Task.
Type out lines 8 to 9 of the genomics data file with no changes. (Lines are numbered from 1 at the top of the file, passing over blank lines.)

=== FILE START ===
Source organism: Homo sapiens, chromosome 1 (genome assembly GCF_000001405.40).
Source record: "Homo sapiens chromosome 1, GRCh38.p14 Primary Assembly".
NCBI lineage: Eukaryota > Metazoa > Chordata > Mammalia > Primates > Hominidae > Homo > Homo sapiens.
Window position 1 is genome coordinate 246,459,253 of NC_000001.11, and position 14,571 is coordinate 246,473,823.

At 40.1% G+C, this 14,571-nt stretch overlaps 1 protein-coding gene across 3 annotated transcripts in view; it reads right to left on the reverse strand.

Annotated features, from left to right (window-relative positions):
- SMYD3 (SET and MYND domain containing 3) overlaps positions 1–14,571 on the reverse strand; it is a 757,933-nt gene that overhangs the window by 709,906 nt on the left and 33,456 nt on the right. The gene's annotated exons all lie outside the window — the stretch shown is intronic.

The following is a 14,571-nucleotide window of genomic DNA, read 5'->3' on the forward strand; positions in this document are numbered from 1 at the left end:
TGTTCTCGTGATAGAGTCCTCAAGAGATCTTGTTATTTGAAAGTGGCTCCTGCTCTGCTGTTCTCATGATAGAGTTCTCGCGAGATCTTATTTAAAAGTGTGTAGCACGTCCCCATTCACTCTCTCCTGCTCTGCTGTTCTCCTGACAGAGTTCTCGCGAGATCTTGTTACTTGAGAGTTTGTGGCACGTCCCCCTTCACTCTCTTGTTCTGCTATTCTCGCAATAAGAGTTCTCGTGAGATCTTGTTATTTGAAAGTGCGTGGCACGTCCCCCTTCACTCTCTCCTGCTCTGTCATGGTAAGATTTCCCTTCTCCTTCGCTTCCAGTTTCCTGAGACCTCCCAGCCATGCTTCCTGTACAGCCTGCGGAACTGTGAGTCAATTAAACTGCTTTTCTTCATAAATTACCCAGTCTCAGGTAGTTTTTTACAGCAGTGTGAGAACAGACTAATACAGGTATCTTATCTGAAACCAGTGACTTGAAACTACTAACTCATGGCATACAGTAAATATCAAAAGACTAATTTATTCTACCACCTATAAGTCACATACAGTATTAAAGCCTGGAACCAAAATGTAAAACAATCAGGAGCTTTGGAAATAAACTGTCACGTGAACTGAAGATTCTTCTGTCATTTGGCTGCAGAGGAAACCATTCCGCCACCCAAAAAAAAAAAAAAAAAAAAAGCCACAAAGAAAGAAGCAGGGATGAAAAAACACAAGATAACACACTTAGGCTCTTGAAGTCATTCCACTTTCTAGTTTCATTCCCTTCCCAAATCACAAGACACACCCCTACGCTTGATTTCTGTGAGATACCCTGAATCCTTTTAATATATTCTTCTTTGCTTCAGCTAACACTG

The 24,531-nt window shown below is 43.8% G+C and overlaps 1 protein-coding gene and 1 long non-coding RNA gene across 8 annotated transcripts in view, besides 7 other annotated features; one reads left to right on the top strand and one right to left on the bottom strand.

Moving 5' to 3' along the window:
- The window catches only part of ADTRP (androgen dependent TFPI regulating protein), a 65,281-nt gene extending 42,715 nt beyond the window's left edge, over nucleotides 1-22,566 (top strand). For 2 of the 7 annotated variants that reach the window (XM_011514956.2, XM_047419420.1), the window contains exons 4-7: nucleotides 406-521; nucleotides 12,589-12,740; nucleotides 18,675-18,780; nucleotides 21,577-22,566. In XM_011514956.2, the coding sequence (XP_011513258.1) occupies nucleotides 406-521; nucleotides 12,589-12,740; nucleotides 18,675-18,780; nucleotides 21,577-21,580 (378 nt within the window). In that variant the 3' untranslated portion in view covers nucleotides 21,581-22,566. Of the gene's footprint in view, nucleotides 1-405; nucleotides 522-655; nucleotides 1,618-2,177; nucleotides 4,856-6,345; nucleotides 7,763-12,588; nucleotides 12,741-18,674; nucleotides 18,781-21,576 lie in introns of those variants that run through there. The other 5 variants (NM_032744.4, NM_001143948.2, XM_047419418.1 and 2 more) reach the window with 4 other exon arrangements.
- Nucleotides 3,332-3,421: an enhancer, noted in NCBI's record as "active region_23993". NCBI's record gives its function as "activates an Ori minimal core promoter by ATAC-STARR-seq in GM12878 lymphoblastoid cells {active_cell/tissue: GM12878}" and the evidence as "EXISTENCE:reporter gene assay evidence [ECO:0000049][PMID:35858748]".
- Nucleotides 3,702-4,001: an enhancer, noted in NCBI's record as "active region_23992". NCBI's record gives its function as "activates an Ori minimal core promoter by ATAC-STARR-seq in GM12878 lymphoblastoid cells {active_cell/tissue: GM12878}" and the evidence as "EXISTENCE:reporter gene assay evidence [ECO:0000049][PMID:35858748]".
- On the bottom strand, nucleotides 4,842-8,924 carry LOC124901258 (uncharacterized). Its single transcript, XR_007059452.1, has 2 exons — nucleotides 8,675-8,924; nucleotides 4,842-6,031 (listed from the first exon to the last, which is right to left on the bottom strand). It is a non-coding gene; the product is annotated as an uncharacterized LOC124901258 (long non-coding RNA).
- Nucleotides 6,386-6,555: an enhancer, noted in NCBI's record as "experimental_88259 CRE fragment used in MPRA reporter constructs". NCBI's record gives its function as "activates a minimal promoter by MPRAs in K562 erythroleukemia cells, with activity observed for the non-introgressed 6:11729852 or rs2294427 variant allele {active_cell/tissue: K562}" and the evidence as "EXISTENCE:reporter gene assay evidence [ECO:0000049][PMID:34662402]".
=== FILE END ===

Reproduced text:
The following is a 14,571-nucleotide window of genomic DNA, read 5'->3' on the forward strand; positions in this document are numbered from 1 at the left end:
TGTTCTCGTGATAGAGTCCTCAAGAGATCTTGTTATTTGAAAGTGGCTCCTGCTCTGCTGTTCTCATGATAGAGTTCTCGCGAGATCTTATTTAAAAGTGTGTAGCACGTCCCCATTCACTCTCTCCTGCTCTGCTGTTCTCCTGACAGAGTTCTCGCGAGATCTTGTTACTTGAGAGTTTGTGGCACGTCCCCCTTCACTCTCTTGTTCTGCTATTCTCGCAATAAGAGTTCTCGTGAGATCTTGTTATTTGAAAGTGCGTGGCACGTCCCCCTTCACTCTCTCCTGCTCTGTCATGGTAAGATTTCCCTTCTCCTTCGCTTCCAGTTTCCTGAGACCTCCCAGCCATGCTTCCTGTACAGCCTGCGGAACTGTGAGTCAATTAAACTGCTTTTCTTCATAAATTACCCAGTCTCAGGTAGTTTTTTACAGCAGTGTGAGAACAGACTAATACAGGTATCTTATCTGAAACCAGTGACTTGAAACTACTAACTCATGGCATACAGTAAATATCAAAAGACTAATTTATTCTACCACCTATAAGTCACATACAGTATTAAAGCCTGGAACCAAAATGTAAAACAATCAGGAGCTTTGGAAATAAACTGTCACGTGAACTGAAGATTCTTCTGTCATTTGGCTGCAGAGGAAACCATTCCGCCACCCAAAAAAAAAAAAAAAAAAAAAGCCACAAAGAAAGAAGCAGGGATGAAAAAACACAAGATAACACACTTAGGCTCTTGAAGTCATTCCACTTTCTAGTTTCATTCCCTTCCCAAATCACAAGACACACCCCTACGCTTGATTTCTGTGAGATACCCTGAATCCTTTTAATATATTCTTCTTTGCTTCAGCTAACACTG